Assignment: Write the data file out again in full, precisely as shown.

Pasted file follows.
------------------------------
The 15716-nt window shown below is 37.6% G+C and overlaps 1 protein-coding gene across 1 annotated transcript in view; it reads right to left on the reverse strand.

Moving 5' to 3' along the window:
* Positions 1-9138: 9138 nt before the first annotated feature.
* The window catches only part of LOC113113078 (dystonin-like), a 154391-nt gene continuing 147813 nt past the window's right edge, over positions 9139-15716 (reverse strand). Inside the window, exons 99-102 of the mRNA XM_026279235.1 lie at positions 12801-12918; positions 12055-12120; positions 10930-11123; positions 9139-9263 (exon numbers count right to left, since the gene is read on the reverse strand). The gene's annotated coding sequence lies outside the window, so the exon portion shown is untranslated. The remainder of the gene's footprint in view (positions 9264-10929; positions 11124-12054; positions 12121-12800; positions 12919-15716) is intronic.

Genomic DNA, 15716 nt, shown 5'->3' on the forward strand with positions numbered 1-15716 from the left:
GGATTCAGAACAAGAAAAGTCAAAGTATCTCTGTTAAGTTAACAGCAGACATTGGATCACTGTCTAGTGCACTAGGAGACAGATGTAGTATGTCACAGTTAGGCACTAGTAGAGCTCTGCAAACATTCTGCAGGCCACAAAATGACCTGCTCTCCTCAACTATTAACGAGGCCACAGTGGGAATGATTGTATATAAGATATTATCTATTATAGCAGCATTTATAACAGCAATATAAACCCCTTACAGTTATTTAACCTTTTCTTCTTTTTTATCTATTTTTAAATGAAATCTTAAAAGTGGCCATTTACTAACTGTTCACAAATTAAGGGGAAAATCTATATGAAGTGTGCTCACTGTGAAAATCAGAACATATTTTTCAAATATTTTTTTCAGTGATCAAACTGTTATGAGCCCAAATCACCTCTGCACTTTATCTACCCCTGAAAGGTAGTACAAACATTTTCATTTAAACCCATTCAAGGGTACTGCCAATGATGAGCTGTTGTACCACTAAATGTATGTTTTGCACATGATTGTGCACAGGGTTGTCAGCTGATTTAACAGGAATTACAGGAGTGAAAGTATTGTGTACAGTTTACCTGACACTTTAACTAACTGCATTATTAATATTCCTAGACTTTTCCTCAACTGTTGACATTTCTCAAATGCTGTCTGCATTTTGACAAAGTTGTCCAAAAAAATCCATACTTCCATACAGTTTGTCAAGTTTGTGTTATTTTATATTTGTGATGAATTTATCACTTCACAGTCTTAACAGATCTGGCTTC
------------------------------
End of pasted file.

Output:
The 15716-nt window shown below is 37.6% G+C and overlaps 1 protein-coding gene across 1 annotated transcript in view; it reads right to left on the reverse strand.

Moving 5' to 3' along the window:
* Positions 1-9138: 9138 nt before the first annotated feature.
* The window catches only part of LOC113113078 (dystonin-like), a 154391-nt gene continuing 147813 nt past the window's right edge, over positions 9139-15716 (reverse strand). Inside the window, exons 99-102 of the mRNA XM_026279235.1 lie at positions 12801-12918; positions 12055-12120; positions 10930-11123; positions 9139-9263 (exon numbers count right to left, since the gene is read on the reverse strand). The gene's annotated coding sequence lies outside the window, so the exon portion shown is untranslated. The remainder of the gene's footprint in view (positions 9264-10929; positions 11124-12054; positions 12121-12800; positions 12919-15716) is intronic.

Genomic DNA, 15716 nt, shown 5'->3' on the forward strand with positions numbered 1-15716 from the left:
GGATTCAGAACAAGAAAAGTCAAAGTATCTCTGTTAAGTTAACAGCAGACATTGGATCACTGTCTAGTGCACTAGGAGACAGATGTAGTATGTCACAGTTAGGCACTAGTAGAGCTCTGCAAACATTCTGCAGGCCACAAAATGACCTGCTCTCCTCAACTATTAACGAGGCCACAGTGGGAATGATTGTATATAAGATATTATCTATTATAGCAGCATTTATAACAGCAATATAAACCCCTTACAGTTATTTAACCTTTTCTTCTTTTTTATCTATTTTTAAATGAAATCTTAAAAGTGGCCATTTACTAACTGTTCACAAATTAAGGGGAAAATCTATATGAAGTGTGCTCACTGTGAAAATCAGAACATATTTTTCAAATATTTTTTTCAGTGATCAAACTGTTATGAGCCCAAATCACCTCTGCACTTTATCTACCCCTGAAAGGTAGTACAAACATTTTCATTTAAACCCATTCAAGGGTACTGCCAATGATGAGCTGTTGTACCACTAAATGTATGTTTTGCACATGATTGTGCACAGGGTTGTCAGCTGATTTAACAGGAATTACAGGAGTGAAAGTATTGTGTACAGTTTACCTGACACTTTAACTAACTGCATTATTAATATTCCTAGACTTTTCCTCAACTGTTGACATTTCTCAAATGCTGTCTGCATTTTGACAAAGTTGTCCAAAAAAATCCATACTTCCATACAGTTTGTCAAGTTTGTGTTATTTTATATTTGTGATGAATTTATCACTTCACAGTCTTAACAGATCTGGCTTC